The fall of a powerful restaurateur

Court allows Saravana Bhavan's Rajagopal to be treated at a private hospital

Saravana Bhavan founder P. Rajagopal arrives to surrender before a sessions court to serve a life term, in Chennai, on July 9 | PTI Saravana Bhavan founder P. Rajagopal arrives to surrender before a sessions court to serve a life term, in Chennai, on July 9 | PTI

The Madras High Court on Tuesday allowed founder of Saravana Bhavan chain of hotels and murder case convict P. Rajagopal, who remains critical after suffering a cardiac arrest, to be treated at a private hospital. After the court order, Rajagopal has been shifted from the prisoners’ ward at the Stanley government hospital to a private hospital in Chennai.

A division bench of Justices M.M. Sundresh and M. Nirmal Kumar granted the relief to Rajagopal, after hearing a habeas corpus plea filed by his son R. Saravanan. 

Saravanan had informed the court that Rajagopal’s condition worsened as the doctors had changed the medication and treatment being provided to him. Saravanan in his petition also said that he would take responsibility of any glitches in his father’s health during the shifting.

Rajagopal surrendered on July 9, after the Supreme Court refused to accept his plea seeking more time. He was brought to the prison premises in an ambulance and was immediately sent to the prisoners' ward in Stanley hospital. Rajagopal had surrendered along with another accused in the 2001 case of kidnap and murder of Prince Shanthakumar, husband of one his woman employees, Jeevajothi.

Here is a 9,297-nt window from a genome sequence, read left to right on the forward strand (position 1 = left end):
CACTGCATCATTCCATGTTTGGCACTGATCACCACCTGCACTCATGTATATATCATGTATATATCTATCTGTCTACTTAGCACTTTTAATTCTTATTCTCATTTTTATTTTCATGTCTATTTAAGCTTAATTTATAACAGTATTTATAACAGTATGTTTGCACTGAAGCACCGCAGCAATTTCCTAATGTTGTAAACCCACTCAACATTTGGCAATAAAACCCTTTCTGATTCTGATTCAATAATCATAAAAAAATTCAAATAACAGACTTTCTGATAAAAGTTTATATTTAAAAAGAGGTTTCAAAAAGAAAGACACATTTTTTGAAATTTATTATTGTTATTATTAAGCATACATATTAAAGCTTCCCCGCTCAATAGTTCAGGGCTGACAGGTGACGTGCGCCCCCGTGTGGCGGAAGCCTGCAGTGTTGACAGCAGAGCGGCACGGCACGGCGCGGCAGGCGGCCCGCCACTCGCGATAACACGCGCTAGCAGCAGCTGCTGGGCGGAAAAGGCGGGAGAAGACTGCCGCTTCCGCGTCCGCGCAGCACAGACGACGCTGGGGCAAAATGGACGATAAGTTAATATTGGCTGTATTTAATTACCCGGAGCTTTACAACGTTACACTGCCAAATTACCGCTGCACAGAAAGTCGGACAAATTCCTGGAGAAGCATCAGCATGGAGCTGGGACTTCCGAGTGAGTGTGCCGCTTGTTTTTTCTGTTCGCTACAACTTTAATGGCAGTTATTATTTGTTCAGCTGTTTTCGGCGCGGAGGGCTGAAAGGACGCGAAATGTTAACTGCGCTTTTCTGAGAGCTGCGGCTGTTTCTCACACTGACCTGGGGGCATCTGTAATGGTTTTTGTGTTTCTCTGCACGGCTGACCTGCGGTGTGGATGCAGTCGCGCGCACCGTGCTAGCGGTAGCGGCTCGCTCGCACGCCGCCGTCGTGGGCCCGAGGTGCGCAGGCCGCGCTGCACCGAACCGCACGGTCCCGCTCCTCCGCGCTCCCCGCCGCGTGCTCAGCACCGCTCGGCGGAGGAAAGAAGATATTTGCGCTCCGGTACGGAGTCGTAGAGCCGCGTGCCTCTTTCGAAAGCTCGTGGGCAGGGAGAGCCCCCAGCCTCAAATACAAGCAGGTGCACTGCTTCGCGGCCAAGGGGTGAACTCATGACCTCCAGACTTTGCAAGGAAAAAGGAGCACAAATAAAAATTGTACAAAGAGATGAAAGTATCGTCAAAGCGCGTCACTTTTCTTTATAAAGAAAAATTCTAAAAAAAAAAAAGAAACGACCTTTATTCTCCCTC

Interestingly, Rajagopal’s is a curious case that has all the ingredients of an ever-thrilling Tamil film script—right from the rags to riches story to superstition, sex, scandal, money, kidnapping and murder. The founder of India’s most trailblazing South Indian vegetarian restaurant chain, Rajagopal, popularly known as ‘Annachi’ (elder brother), saw his downfall after 2001, following a fateful cosmic advice. After two decades of legal fight to make straight the consequences of a romantic rivalry and a wrongful lust for a woman, the 72- year-old restaurateur is critical, only to be shifted from one hospital to the other as a prisoner. 

On July 7, as Tamil Nadu was debating the three-language policy, Rajagopal's story came calling, as he approached the Supreme Court citing health conditions to get reprieve from surrender. On July 9, the top court rejected his plea. Dressed in a white dhothi and a white shirt, with a line of ash on his forehead, Rajagopal was seen lying on a stretcher while surrendering before the sessions court. As the graph in the ECG machine was moving up and down, the men in khakhi and a few nurses pushed Rajagopal’s stretcher into an ambulance, to make him begin his life sentence. 

Also read: Potboiler plot! How Saravana Bhavan owner killed employee to get his wife